Twentieth Century Society demands law change after latest case of mid-listing demolition work
Campaigners have reacted with fury after a “new brutalist” school in Sheffield was partially demolished during a successful listing process that saw the structure gain grade II status.
Park House Secondary School, designed by Lyons Israel Ellis Gray, was formally listed on October 4 as part of a thematic review programme of post-war schools undertaken by Historic England.
But the protection was rescinded when it was discovered that a substantial amount of demolition work had already taken place on the property.
The Twentieth Century Society said the case underscored the need for new legislation to provide interim safeguarding to buildings under consideration for listed status.
Director Catherine Croft said the school was one of 25 educational facilities, hospitals and housing projects designed by the practice, which served as a “finishing school” for some of modern architecture’s best-known names, including James Stirling, James Gowan and Neave Brown.
“Once again a building with huge potential for reuse has been demolished while the listing process was under way – highlighting the need for interim protection whilst research is carried out and a decision taken,” she said.
“This was a great group of buildings which could have been converted to many alternative uses - the residential conversion of Lilian Baylis School in Lambeth is one example of imaginative reuse.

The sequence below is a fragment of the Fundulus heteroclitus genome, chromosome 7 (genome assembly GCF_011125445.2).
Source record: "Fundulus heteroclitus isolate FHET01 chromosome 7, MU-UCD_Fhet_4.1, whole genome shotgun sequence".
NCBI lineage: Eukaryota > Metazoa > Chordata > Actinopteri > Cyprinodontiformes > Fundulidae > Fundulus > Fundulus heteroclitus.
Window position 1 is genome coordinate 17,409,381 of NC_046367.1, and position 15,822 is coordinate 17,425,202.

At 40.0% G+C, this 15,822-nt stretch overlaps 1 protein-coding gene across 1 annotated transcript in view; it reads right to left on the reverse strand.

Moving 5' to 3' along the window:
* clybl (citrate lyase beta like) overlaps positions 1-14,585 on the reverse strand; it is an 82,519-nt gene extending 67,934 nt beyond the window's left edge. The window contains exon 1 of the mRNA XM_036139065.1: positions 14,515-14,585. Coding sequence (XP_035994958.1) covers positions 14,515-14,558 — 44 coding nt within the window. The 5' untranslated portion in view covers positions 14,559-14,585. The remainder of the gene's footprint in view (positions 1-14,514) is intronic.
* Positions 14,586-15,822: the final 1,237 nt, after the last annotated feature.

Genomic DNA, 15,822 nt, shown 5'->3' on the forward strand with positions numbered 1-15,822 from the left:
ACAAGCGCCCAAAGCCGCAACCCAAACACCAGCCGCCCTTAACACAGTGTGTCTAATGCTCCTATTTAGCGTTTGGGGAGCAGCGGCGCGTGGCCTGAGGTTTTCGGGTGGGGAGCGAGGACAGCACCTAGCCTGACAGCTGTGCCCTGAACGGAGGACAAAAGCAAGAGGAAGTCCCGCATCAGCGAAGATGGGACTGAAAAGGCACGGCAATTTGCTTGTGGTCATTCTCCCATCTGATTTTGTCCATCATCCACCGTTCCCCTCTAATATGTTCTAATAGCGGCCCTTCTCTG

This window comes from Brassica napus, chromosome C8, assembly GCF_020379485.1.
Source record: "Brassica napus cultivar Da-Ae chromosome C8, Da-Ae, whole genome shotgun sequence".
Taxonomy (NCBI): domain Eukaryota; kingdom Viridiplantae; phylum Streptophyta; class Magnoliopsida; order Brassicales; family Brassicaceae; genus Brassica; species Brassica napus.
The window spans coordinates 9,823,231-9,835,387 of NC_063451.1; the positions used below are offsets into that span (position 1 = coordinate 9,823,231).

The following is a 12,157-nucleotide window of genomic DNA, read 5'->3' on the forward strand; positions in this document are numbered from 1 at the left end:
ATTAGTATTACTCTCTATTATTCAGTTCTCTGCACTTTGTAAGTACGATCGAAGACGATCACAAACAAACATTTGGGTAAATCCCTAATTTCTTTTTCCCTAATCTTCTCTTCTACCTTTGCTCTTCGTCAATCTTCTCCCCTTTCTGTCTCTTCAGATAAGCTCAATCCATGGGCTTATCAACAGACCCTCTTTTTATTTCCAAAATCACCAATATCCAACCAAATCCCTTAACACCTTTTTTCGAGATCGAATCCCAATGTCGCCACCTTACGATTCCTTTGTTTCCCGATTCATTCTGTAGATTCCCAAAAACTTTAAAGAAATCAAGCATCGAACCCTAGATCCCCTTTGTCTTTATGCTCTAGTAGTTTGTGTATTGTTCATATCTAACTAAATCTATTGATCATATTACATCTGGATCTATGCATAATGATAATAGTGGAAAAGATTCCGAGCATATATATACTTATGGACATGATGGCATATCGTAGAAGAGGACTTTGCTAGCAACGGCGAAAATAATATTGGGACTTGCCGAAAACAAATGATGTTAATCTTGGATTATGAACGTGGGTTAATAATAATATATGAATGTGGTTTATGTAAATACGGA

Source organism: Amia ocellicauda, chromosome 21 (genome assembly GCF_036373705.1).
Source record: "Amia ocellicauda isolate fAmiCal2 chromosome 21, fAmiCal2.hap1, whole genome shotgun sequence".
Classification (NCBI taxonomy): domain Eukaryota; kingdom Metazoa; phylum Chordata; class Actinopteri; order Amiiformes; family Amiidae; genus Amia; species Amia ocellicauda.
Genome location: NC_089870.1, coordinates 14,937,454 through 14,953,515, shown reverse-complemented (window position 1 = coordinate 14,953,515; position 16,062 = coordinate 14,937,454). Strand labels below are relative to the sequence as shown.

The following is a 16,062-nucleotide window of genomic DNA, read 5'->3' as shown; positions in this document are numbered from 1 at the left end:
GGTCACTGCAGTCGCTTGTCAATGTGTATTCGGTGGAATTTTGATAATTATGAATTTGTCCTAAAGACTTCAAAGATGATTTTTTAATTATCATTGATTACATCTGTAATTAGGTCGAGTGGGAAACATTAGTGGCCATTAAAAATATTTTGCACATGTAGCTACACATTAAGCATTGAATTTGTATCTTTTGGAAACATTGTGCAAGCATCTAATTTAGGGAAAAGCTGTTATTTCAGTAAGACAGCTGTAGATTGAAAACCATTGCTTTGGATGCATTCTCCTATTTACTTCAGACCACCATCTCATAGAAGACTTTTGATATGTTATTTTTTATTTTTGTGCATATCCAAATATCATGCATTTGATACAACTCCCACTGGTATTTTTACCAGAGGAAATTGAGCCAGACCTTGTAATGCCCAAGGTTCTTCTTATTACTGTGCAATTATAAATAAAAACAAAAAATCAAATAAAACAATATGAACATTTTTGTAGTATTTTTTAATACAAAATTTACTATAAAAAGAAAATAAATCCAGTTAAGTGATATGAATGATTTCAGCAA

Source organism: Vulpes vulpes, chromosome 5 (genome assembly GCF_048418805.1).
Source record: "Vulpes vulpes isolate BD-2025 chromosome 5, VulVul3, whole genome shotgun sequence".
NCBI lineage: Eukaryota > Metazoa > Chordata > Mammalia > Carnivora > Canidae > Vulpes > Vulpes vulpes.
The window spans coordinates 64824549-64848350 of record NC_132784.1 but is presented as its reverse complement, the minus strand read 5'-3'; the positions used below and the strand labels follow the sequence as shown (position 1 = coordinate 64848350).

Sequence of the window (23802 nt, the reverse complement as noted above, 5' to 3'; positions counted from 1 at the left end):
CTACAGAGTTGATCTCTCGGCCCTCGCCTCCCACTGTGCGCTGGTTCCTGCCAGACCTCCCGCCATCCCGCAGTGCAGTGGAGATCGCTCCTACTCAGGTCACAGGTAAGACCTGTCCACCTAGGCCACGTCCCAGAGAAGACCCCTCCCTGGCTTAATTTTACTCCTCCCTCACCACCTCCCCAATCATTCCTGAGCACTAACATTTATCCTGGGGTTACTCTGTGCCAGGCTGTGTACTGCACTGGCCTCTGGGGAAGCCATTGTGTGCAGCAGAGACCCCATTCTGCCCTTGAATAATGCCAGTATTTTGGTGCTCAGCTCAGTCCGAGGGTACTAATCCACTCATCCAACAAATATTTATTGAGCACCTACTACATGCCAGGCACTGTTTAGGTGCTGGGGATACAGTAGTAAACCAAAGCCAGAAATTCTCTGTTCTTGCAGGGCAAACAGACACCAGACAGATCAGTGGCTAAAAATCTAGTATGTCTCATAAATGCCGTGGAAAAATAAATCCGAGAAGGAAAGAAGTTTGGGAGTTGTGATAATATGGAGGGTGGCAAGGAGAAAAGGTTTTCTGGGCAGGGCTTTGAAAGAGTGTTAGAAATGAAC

“It’s a great pity that listing was not in place soon enough to prompt a bit of lateral thinking.”
Park House took in its first pupils in 1964 and closed 31 years later – only to subsequently reopen as an independent Muslim boarding school for boys between 2002 and 2014.
Constructed for the City of Sheffield Education Committee, it was laid out with a “campus” plan featuring four detached blocks clustered round a quadrangle and linked by glazed walkways
The school was built in the “new brutalist” idiom of which Lyons, Israel and Ellis were noted exponents, with exposed frames of white concrete and recessed infill panels of red Ibstock bricks consistently used for all the blocks.
One of the practice’s characteristic features was a prominent water tower adding vertical emphasis.
The C20 Society is currently collecting signatures in an onlilne petition calling on ministers to strengthen building-protection legislation in the wake of cases such as the demolition of the Carlton Tavern in north-west London, and the loss of a Jacobean ceiling in a Bristol pub.